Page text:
Gojira Blu-ray Review
PictureGojira comes to Blu-ray with a 1080i resolution encoded using the AVC codec and framed within a 1.47:1 aspect ratio. The disc itself is region free
Hmmm, quite how critical you choose to be of this image I think will perhaps entirely depend on how much anticipation you had for it, and how much you believe the claims of Creative Group and their restoration work. Perhaps I've been a little spoilt recently having seen Sunrise released through Eureka's Masters of Cinema range, but I honestly expected a little more than this. To start with, print damage is abundantly clear throughout. There are many films that have not been stored well, but unfortunately it appears that no amount of work so far has managed to remove the look of a print that's been dragged through a hedge backwards.
This isn't necessarily a terrible thing, as miracles were not expected, but the jump to a higher resolution and a slightly more stable contrast makes the bright white scratches and specks that litter the frame all the more apparent. As mentioned, the contrast has been improved, with less noticeable dips to murkiness, but they haven't been eradicated by a long way. Night scenes can be little more than a hazy fog of darkness that enshrouds any detail whatsoever.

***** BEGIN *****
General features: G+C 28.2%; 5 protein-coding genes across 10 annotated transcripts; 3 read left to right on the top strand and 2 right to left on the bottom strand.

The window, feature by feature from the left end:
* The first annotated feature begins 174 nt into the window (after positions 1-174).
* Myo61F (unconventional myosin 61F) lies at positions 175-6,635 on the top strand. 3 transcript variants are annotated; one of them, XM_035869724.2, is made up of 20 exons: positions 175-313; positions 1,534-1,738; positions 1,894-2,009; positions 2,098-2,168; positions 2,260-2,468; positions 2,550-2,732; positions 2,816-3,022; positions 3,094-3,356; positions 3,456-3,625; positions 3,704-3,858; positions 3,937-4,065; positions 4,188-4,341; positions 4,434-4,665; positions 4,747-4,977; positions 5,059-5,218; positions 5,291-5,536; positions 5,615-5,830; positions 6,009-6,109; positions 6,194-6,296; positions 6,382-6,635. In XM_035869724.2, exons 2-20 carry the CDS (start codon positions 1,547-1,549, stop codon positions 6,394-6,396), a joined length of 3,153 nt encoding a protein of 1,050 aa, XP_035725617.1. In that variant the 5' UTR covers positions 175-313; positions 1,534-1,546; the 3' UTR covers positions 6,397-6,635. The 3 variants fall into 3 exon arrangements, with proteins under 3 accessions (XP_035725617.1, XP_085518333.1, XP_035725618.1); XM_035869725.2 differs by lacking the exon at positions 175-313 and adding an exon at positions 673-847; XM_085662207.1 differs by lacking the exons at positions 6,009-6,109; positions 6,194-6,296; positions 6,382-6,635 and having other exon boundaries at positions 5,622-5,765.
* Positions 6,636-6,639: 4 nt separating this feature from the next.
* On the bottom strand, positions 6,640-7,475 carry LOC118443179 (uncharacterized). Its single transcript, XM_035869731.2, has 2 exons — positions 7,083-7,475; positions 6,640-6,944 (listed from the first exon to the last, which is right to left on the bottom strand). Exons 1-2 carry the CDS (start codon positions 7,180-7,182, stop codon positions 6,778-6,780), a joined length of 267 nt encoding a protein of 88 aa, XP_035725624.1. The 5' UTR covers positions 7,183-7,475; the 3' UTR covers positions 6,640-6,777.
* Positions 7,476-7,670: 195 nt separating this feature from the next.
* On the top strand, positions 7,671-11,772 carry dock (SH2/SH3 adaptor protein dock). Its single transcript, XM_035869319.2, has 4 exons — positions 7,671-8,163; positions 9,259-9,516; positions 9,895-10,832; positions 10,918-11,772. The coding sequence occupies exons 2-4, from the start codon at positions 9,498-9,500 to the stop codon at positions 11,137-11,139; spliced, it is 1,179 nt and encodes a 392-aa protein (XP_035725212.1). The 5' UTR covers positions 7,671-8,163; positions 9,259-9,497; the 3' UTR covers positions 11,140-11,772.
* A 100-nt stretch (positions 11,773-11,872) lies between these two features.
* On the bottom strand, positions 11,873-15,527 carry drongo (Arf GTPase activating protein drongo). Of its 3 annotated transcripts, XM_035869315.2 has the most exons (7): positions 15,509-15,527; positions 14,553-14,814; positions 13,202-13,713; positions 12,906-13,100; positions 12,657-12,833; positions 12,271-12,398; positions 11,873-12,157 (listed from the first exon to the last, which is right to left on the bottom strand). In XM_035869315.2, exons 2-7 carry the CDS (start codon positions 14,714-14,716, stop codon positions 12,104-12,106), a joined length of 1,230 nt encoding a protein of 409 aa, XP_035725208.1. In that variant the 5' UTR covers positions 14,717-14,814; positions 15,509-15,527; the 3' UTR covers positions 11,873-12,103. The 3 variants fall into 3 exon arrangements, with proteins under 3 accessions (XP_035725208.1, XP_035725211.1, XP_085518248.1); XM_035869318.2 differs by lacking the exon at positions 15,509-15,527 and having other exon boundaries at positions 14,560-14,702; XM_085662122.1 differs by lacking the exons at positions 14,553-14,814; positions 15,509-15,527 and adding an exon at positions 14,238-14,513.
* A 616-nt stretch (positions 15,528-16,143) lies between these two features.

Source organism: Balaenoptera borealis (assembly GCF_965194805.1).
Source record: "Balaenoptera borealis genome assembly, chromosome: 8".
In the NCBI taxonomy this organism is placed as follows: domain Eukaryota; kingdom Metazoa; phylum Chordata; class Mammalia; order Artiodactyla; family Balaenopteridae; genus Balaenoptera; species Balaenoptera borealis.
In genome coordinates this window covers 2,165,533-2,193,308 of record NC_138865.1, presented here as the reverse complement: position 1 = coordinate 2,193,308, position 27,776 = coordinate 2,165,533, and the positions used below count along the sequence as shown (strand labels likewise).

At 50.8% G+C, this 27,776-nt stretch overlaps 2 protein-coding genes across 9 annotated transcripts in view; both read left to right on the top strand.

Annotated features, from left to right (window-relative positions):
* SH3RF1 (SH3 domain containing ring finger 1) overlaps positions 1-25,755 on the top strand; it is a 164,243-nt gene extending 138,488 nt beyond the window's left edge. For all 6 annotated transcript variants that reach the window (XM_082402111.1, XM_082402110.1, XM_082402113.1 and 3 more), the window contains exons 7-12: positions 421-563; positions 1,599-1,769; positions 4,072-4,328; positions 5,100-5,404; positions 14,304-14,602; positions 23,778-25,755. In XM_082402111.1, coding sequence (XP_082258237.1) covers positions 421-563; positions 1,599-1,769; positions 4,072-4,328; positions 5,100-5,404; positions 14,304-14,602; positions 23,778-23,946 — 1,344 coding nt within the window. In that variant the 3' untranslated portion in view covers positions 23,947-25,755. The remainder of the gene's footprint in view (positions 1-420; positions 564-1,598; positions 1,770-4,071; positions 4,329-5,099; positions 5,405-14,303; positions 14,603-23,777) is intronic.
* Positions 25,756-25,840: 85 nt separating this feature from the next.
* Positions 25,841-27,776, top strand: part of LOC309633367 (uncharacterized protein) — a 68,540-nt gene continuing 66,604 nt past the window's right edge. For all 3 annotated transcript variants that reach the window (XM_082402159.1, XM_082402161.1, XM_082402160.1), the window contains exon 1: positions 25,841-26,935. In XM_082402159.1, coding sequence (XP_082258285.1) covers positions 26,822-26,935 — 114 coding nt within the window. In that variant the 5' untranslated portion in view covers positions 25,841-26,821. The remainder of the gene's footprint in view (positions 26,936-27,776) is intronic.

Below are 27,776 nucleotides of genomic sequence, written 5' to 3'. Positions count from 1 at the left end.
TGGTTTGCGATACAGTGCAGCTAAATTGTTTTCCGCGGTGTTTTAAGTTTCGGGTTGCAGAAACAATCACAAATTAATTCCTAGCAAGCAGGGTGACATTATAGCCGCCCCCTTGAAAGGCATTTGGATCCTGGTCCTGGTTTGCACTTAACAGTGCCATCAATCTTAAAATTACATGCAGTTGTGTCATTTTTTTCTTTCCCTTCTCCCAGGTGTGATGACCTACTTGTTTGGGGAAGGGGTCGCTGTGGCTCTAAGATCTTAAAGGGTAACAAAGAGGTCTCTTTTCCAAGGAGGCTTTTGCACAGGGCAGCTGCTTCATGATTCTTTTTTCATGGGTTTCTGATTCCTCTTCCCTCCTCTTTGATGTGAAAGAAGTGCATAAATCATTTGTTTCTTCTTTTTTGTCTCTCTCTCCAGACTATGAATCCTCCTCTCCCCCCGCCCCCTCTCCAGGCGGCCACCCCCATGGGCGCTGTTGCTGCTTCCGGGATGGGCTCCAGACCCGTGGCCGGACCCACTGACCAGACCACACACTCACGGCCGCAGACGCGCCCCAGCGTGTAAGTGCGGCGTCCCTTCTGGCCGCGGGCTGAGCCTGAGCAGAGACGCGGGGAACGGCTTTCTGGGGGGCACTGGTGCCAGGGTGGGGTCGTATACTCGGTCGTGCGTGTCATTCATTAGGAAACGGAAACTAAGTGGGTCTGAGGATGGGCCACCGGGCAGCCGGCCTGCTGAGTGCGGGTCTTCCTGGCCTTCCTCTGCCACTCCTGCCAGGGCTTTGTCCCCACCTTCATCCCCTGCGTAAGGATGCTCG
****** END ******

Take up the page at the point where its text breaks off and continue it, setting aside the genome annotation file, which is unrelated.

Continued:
When the frame is lightened, and a degree of stability is captured, there is some advancement to this version in terms of facial detail such as sweat on a man's brow and the like, but I dare say it simply isn't enough t warrant the jump to a greater resolution. Most, if not all of the problems that have affected the many DVD incarnations of this film are here, such as print damage, contrast issues and a smudgy softness that creeps in, they are just present in varying degrees. Godzilla aficionados might find the extra detail more noteworthy, but most other film fans will probably remain underwhelmed in comparison to the standard definition version of the monster masterpiece.
SoundGojira has but one audio option, that of Japanese Linear PCM 2.0.
Well things here are a touch rosier than the visual presentation, but not by an astounding degree. Akira Ikufube's score is not as well prioritised as one might have hoped for, but it is still rousing and remains quite clear. Similarly, the dialogue has a nice clarity to it that holds steadily without wavering.
Unfortunately, there are still moments when a background hiss and the occasional pop are noticeable, but I wouldn't say this was any different to any other version of the film on a home format. The key area that this track has managed to gain ground on its predecessors though is that of Godzilla himself. The now iconic scream of the lumbering beast is clean and clear and pierces nicely into the listener's ears, protruding from all the accompanying sounds.